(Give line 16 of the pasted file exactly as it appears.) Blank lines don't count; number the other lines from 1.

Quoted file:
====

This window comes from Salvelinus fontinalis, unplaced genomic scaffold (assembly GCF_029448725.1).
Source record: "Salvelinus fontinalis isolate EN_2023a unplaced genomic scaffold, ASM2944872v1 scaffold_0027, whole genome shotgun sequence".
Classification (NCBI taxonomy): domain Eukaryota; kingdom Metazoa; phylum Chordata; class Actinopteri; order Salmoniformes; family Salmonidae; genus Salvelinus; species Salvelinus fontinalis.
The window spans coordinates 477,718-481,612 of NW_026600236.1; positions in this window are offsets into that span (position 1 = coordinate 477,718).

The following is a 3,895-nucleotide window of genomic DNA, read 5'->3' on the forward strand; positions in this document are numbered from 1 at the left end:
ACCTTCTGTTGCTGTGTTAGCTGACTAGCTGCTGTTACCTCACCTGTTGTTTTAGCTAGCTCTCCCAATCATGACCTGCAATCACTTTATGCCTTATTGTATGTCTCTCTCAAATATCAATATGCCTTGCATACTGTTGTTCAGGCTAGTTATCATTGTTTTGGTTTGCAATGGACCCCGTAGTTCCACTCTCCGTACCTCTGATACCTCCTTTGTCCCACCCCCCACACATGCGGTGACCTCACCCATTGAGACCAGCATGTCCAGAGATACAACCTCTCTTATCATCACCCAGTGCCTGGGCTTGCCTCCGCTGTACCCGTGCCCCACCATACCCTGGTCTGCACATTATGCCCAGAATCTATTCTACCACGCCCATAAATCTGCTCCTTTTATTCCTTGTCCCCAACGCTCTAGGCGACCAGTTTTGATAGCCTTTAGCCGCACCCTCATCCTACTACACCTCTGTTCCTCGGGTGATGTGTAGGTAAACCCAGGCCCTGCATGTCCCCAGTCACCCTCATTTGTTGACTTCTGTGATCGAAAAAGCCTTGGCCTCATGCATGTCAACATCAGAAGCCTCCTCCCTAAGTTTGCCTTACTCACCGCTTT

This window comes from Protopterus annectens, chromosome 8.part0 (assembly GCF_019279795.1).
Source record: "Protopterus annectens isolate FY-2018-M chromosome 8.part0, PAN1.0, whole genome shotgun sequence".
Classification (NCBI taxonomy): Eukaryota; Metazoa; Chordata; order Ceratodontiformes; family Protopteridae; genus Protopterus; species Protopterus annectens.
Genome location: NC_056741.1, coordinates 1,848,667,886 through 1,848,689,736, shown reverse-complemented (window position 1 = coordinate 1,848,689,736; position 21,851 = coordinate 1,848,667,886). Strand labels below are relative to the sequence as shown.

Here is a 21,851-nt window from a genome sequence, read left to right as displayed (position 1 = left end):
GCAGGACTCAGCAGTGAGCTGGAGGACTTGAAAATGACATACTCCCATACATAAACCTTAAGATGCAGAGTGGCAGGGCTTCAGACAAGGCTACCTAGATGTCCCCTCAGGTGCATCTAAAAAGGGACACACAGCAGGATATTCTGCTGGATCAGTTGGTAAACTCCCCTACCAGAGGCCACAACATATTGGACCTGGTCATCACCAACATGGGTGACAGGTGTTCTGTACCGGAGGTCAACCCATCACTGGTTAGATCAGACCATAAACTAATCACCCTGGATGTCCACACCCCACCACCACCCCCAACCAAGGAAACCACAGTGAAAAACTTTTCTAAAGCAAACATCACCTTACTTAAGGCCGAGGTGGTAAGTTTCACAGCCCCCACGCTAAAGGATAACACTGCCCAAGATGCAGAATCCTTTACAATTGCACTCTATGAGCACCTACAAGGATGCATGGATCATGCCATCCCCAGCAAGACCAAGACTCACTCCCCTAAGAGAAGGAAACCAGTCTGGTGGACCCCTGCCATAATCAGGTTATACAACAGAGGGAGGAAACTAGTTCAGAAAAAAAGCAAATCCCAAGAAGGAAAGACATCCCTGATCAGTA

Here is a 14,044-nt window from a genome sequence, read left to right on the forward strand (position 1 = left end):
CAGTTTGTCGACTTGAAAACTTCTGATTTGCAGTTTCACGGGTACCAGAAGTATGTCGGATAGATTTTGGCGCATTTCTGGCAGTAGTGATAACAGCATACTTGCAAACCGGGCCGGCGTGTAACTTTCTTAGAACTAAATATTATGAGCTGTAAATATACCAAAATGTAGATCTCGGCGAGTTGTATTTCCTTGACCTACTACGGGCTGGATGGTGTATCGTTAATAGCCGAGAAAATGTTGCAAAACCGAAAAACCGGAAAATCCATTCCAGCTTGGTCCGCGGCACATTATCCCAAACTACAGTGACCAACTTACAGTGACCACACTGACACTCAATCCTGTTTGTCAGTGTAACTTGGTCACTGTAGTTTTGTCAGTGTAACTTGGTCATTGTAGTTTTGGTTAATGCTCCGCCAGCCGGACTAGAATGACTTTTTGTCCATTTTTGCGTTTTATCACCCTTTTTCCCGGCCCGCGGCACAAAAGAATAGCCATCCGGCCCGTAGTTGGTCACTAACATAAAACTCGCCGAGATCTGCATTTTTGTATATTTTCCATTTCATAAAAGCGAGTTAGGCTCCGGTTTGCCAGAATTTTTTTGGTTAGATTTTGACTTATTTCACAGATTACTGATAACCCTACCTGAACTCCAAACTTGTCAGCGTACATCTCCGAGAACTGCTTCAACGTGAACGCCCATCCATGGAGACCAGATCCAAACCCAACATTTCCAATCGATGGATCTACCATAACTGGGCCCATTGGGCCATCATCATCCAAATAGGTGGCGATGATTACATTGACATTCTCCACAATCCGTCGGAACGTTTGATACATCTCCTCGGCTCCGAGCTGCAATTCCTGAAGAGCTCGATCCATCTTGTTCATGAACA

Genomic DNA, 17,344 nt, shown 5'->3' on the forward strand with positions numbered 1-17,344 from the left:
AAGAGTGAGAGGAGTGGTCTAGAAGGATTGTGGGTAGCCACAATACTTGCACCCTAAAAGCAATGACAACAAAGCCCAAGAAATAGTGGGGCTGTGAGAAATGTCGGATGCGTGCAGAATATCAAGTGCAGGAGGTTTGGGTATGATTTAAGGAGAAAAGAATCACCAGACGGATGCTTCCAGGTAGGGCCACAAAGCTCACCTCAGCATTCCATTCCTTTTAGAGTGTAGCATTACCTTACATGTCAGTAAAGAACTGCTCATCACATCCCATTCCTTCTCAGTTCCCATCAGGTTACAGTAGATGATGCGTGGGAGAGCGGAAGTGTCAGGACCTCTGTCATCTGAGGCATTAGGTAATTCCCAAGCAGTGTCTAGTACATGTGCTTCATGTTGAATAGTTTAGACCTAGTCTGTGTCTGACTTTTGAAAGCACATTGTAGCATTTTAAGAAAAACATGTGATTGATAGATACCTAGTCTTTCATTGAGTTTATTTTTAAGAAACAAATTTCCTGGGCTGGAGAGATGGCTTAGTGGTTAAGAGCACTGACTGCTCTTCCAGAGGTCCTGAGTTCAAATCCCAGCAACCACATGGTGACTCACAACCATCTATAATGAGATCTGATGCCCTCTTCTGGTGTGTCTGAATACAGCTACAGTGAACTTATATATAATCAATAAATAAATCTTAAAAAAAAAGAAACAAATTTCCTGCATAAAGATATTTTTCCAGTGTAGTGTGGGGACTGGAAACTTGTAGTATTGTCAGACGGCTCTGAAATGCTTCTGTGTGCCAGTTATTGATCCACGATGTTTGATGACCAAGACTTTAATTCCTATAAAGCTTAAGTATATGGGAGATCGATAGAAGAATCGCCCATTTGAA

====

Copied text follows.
AAGAGTGAGAGGAGTGGTCTAGAAGGATTGTGGGTAGCCACAATACTTGCACCCTAAAAGCAATGACAACAAAGCCCAAGAAATAGTGGGGCTGTGAGAAATGTCGGATGCGTGCAGAATATCAAGTGCAGGAGGTTTGGGTATGATTTAAGGAGAAAAGAATCACCAGACGGATGCTTCCAGGTAGGGCCACAAAGCTCACCTCAGCATTCCATTCCTTTTAGAGTGTAGCATTACCTTACATGTCAGTAAAGAACTGCTCATCACATCCCATTCCTTCTCAGTTCCCATCAGGTTACAGTAGATGATGCGTGGGAGAGCGGAAGTGTCAGGACCTCTGTCATCTGAGGCATTAGGTAATTCCCAAGCAGTGTCTAGTACATGTGCTTCATGTTGAATAGTTTAGACCTAGTCTGTGTCTGACTTTTGAAAGCACATTGTAGCATTTTAAGAAAAACATGTGATTGATAGATACCTAGTCTTTCATTGAGTTTATTTTTAAGAAACAAATTTCCTGGGCTGGAGAGATGGCTTAGTGGTTAAGAGCACTGACTGCTCTTCCAGAGGTCCTGAGTTCAAATCCCAGCAACCACATGGTGACTCACAACCATCTATAATGAGATCTGATGCCCTCTTCTGGTGTGTCTGAATACAGCTACAGTGAACTTATATATAATCAATAAATAAATCTTAAAAAAAAAGAAACAAATTTCCTGCATAAAGATATTTTTCCAGTGTAGTGTGGGGACTGGAAACTTGTAGTATTGTCAGACGGCTCTGAAATGCTTCTGTGTGCCAGTTATTGATCCACGATGTTTGATGACCAAGACTTTAATTCCTATAAAGCTTAAGTATATGGGAGATCGATAGAAGAATCGCCCATTTGAA